Cultural Globalization: Fear of the Unknown Essay

959 Words Aug 10th, 2012 4 Pages
Cultural Globalization: Fear of the Unknown Cultural globalization is a term often used to describe the influence of one national culture on another. This is perhaps more prevalent in the United States than anywhere else in the world. Although America is often viewed as the villain with regard to globalization, it is clear by the diversity of cultural groups in America, that this nation is also the recipient of global culture. With such a diverse cultural population it’s foreseeable to think there will be differences of opinion when it comes to discussion cultural importance. For every society believes it is their culture that sets them apart and makes them unique. Differences in cultural beliefs often leads to the “Us vs Them” …show more content…
Globalization increasingly provides the subtext for the American cultural split”. (Foer p.646) The fear of cultural change is understandable, but understanding the benefits of cultural change is what makes globalization promising. To understand why there is the fear of cultural change we must first look at why culture is so important. After all culture doesn’t involve a tangible item or have monetary value. Culture is a way of life of a group of people based on the behaviors, beliefs, values, and symbols that they accept, that are passed along from one generation to the next. Using this definition it is easy to understand why people would be resistant to a cultural change. Globalization is often looked at as a threat to national culture and therefore it has the power to diminish a nation’s identity. Many societies rely on their culture as a means of identity, or a way of setting themselves apart from the rest of the world. Being unique is what makes their culture valuable. The idea of being stripped of one’s culture is certainly not a promising thought, but the idea of enhancing your culture through others becomes much more appealing. When the notion of “Us vs Them” becomes “Us and Them” these separate cultures become multicultural and begin to experience change in a positive way. Societies now find themselves wearing the same clothes and eating the same foods. For example, look at the popularity of Levi’s jeans in Japan and the flood of franchises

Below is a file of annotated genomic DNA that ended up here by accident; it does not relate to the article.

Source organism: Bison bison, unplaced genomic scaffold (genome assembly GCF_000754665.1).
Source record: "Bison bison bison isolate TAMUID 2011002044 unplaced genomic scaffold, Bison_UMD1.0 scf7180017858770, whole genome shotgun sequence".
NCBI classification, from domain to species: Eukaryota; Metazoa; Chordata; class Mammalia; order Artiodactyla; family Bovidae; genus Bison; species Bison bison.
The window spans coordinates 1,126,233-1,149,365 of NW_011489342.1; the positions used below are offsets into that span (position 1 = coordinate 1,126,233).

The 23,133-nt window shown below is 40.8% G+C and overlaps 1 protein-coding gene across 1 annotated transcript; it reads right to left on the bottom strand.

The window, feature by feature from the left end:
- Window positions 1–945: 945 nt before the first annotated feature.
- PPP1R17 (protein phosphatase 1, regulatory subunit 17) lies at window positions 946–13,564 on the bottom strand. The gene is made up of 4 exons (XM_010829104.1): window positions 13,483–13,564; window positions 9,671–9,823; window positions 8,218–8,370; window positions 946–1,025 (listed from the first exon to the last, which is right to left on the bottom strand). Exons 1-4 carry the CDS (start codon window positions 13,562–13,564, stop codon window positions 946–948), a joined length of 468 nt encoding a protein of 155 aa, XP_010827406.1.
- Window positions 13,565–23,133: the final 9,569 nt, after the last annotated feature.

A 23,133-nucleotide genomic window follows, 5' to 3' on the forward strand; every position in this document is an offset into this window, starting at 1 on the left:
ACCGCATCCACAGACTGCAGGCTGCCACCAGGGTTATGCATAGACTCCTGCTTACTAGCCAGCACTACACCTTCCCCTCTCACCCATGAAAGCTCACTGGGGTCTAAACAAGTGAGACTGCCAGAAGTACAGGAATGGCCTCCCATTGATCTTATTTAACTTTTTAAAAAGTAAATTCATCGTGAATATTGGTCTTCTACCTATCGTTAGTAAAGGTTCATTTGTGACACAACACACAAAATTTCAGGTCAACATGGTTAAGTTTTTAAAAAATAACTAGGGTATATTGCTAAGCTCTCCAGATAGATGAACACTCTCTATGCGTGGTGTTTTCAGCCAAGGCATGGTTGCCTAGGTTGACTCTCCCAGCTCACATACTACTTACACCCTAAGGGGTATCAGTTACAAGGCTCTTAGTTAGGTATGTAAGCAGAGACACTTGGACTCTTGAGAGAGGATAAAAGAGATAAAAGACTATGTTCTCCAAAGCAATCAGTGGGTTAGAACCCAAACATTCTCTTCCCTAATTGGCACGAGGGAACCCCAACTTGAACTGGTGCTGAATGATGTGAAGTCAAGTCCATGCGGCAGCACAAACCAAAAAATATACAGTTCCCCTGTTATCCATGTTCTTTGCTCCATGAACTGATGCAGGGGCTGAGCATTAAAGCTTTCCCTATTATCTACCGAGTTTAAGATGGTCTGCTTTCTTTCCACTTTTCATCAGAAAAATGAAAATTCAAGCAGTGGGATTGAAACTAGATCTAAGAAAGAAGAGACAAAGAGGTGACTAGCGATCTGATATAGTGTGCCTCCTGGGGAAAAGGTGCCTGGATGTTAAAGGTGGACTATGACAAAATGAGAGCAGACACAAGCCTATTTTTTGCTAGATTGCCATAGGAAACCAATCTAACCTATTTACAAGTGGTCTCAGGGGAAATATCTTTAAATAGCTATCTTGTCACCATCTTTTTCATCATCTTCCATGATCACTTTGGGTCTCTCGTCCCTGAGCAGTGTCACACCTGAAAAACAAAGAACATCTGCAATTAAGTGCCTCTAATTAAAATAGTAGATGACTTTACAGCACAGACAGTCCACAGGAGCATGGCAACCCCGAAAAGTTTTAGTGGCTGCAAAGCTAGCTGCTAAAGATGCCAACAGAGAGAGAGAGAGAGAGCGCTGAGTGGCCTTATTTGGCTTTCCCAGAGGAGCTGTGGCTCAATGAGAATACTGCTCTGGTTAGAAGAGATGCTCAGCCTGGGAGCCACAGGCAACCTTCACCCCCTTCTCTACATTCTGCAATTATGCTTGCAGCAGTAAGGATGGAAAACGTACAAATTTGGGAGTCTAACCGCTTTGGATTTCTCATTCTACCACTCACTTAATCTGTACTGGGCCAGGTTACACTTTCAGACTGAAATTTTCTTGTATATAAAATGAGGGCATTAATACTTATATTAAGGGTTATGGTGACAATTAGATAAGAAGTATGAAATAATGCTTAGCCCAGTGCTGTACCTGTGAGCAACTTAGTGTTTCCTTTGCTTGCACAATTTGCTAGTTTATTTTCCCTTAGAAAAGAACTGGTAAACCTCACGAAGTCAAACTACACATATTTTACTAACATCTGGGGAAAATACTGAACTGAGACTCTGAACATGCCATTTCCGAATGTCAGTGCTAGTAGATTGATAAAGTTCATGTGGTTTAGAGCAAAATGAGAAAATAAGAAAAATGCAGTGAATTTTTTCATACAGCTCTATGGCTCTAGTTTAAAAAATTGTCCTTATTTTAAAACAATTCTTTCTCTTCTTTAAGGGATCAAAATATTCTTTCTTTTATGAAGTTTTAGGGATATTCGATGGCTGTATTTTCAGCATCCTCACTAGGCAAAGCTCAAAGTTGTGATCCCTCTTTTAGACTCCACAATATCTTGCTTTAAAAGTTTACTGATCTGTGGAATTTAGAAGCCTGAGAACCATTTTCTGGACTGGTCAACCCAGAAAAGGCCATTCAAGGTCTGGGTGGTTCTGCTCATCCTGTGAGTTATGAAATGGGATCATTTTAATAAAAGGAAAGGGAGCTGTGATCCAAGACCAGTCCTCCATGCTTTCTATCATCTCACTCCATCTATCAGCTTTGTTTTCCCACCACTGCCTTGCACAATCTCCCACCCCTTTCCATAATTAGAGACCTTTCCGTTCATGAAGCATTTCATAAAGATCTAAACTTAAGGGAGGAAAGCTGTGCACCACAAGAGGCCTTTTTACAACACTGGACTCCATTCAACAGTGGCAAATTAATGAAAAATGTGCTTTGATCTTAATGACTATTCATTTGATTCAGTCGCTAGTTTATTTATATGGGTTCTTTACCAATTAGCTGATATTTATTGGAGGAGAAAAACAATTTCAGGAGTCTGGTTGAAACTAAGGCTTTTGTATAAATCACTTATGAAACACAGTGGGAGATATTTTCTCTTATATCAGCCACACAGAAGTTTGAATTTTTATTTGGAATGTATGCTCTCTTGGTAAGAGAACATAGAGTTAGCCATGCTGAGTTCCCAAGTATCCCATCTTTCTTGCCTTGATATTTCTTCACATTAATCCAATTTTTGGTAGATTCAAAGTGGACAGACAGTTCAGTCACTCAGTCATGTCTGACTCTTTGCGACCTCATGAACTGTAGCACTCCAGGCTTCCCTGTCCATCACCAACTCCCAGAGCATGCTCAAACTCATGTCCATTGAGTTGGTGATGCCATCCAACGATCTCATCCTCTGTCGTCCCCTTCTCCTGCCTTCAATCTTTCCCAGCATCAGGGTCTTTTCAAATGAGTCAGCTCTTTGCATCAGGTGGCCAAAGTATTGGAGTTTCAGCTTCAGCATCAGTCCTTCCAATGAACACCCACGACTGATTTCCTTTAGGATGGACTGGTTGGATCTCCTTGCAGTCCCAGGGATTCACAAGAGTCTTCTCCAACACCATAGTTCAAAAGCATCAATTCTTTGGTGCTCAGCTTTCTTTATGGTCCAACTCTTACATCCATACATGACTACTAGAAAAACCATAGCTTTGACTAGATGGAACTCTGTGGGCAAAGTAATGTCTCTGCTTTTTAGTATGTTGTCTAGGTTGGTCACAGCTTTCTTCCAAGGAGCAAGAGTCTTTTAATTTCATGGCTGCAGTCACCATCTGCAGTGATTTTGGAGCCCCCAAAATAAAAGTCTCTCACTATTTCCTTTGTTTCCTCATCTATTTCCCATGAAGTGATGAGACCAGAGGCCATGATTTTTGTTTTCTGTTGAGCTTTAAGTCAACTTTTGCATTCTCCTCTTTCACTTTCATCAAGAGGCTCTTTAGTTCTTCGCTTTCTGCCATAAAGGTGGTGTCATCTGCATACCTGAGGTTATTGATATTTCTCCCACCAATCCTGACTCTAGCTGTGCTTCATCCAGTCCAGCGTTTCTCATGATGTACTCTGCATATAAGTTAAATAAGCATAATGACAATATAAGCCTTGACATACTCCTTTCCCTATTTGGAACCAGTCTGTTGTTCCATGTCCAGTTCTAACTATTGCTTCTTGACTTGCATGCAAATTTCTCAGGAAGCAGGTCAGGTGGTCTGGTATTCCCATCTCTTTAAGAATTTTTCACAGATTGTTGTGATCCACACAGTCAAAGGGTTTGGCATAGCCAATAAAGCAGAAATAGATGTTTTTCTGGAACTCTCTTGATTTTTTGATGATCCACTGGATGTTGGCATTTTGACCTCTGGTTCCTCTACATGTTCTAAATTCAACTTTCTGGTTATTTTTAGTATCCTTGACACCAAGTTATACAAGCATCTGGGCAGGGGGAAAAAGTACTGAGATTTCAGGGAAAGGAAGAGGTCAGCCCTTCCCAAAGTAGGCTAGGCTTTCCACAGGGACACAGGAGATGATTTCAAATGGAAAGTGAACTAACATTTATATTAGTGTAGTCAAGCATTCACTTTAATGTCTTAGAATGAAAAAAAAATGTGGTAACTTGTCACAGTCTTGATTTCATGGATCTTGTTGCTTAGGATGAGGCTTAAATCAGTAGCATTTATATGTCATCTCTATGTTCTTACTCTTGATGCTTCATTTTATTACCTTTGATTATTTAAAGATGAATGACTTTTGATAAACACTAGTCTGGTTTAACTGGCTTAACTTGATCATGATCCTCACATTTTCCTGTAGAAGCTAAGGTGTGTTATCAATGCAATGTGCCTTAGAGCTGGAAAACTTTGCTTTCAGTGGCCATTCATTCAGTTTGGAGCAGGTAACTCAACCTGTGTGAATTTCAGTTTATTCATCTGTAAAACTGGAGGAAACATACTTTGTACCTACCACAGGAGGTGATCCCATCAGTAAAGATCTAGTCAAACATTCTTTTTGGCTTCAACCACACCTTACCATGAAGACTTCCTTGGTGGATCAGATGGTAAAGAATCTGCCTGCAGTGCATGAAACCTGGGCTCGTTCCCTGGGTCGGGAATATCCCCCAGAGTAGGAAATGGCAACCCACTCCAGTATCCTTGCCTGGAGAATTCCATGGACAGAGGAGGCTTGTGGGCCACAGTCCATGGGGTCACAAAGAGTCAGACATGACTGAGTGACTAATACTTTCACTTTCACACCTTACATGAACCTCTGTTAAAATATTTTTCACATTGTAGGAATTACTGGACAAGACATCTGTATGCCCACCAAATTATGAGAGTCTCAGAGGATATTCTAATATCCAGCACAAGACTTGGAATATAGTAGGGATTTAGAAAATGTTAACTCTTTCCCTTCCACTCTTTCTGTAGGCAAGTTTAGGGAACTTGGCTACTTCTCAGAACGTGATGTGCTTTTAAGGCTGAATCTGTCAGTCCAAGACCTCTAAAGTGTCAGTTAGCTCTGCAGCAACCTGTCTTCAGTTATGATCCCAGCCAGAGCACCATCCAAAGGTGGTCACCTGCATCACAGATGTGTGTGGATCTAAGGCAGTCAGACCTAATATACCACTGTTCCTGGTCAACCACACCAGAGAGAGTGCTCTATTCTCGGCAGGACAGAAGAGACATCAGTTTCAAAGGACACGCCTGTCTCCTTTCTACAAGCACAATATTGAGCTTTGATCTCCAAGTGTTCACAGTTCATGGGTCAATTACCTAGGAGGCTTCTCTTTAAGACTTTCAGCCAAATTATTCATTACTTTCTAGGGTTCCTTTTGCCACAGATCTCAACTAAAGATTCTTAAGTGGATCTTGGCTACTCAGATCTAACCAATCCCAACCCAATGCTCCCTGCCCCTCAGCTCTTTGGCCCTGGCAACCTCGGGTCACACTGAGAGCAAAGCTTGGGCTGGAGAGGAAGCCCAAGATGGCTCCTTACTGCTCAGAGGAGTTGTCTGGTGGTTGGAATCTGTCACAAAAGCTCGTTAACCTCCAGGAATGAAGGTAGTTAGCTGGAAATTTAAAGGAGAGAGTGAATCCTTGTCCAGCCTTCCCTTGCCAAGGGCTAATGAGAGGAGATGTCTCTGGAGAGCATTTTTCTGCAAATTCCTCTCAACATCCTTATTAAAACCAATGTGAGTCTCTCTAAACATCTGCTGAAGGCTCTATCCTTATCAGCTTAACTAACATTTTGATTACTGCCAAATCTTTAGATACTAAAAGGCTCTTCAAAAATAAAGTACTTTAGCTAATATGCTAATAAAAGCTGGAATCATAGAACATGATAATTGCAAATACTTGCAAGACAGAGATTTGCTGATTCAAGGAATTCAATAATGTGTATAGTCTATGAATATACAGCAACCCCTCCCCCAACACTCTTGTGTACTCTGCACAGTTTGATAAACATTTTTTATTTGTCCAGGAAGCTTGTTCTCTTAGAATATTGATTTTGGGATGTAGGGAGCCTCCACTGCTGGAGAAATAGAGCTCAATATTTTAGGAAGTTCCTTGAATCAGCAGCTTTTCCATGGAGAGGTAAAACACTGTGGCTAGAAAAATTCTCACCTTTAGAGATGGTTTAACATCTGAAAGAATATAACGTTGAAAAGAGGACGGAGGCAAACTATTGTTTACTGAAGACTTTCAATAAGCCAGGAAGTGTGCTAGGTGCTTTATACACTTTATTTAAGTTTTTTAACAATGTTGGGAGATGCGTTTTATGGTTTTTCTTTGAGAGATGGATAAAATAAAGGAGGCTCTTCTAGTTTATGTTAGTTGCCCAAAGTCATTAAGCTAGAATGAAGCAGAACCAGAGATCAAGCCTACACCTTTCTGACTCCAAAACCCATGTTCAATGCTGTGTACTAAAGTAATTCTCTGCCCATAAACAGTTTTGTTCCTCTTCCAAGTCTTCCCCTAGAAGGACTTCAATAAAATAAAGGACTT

Related Documents